I'm eating my words.

In what seems now like eons — but really just weeks — ago, I posted on a Facebook group: "I'm not convinced the caucus system is good.” Like many other Utahns, I bristled that an elite few get to choose for the rest of us. Hey, I wanted to say, I'm an informed voter.

I'd never been a caucus delegate before. The closest I got to the "anointed" was as caucus precinct chair, and even then I had to resign when we moved across town.

And then on March 20 I got elected one of five Republican county delegates of my Grantsville precinct. Being a county delegate has been one of the most eye-opening, humbling and surprising political experiences of my life.

I wanted to interview candidates in their homes but there simply wasn’t enough time. Instead, I conducted Q&A's, which I posted on Facebook. Thankfully, other people arranged cottage meetings.

I thought I had the candidates all figured out. The meetings would just confirm my initial impressions.


At the meetings, I shook candidates' hands and buttonholed them afterwards, asking them to address my concerns.

In some ways, it's too bad we base a lot of our voting decisions on a candidate's ability to work a crowd. But that's human nature. We naturally gravitate towards someone we like, someone we think is capable of leading. Some candidates seemed like a shoo-in for the job.

Thing was, I liked them all. Even the ones with the shaking hands, the flushed faces, the stumbling speeches. When they spoke earnestly, their passion for serving shone through. Ultimately, I had to assess the candidates based on the following criteria:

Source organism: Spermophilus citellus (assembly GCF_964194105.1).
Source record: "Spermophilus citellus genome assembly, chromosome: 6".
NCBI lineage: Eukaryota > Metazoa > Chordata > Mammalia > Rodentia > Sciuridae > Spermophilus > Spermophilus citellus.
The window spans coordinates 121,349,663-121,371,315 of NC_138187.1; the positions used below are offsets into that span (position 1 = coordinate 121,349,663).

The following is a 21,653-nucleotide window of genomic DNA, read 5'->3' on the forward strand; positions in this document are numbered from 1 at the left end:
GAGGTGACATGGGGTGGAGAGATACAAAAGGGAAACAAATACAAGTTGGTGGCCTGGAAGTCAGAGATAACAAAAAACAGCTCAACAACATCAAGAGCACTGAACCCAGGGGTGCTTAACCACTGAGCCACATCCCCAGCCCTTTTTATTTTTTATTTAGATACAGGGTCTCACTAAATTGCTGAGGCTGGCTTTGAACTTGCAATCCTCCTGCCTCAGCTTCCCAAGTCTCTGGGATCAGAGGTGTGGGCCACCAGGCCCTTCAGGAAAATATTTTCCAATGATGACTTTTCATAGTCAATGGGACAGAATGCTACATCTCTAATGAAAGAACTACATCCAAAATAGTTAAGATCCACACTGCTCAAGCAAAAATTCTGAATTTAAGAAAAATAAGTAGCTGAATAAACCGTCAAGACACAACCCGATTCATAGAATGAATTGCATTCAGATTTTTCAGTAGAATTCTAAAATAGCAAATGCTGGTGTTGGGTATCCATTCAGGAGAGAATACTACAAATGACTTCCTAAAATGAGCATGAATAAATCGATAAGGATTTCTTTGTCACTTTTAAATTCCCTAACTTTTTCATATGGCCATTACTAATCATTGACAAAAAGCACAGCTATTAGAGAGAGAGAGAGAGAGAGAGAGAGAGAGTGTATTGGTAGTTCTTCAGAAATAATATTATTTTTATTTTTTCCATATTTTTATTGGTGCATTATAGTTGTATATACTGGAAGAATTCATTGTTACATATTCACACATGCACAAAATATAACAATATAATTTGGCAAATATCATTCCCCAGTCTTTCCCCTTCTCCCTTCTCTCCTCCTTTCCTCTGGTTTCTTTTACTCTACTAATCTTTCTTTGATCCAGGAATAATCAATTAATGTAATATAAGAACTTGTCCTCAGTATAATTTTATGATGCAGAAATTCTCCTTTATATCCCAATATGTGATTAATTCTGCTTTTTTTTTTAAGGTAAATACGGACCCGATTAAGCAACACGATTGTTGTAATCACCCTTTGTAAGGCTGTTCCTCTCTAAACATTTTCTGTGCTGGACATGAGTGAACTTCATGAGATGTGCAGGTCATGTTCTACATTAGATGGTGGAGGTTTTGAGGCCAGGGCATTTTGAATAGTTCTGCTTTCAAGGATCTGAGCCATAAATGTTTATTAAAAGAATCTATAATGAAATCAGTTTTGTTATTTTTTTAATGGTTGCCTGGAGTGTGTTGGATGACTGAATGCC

Who seems the most sincere? Who will do a good job in their office? Who will represent our county well? Who has the best experience to benefit the county?

I talked to precinct members and candidates up until the day before the convention. I prayed to do the right thing. People were counting on me and I wanted to do my best.

Being a delegate is a heady experience. Candidates want to know what you think and seem to really care about your answers. And why not? Delegate votes can launch someone's political career or crush it.

But nothing tops the experience of coming to convention and being one of 170-something delegates wielding an envelope with color-coded cards for each office, and numbering each one and slipping it into a ballot box.

Not as a power grab. To me, it was akin to a sacred duty. I did my homework and now I had important work to do.

Oddly, when the winners were declared I didn't jump up and down with glee, even though the candidates I supported either won outright or made it to the primaries. That's because I knew how hard the other candidates worked to get their dance cards signed. I hope they will stay involved, even if it's in the periphery with the chaperones.

Someday, people will question the caucus system once again. And I will beg to differ.

Antiquated? Hardly. Delegates bring up concerns that are relevant to their daily lives and those of their neighbors. Candidates who are out of touch will not win votes.

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The caucus system brings politics and involvement to the very foundation of our communities — our neighborhoods and homes. Unlike the average voter, delegates can get to know the mind and heart of each candidate. It levels the playing field and makes it easier for the candidates to truly get their message out to more than just a faceless voter. In turn, the delegates can express concerns that otherwise may never get on record.

Until someone comes up with a better alternative, the caucus has my vote.

Jewel Allen is an award-winning journalist, author and entrepreneur who lives in Grantsville. Visit her at www.JewelAllen.blogspot.com.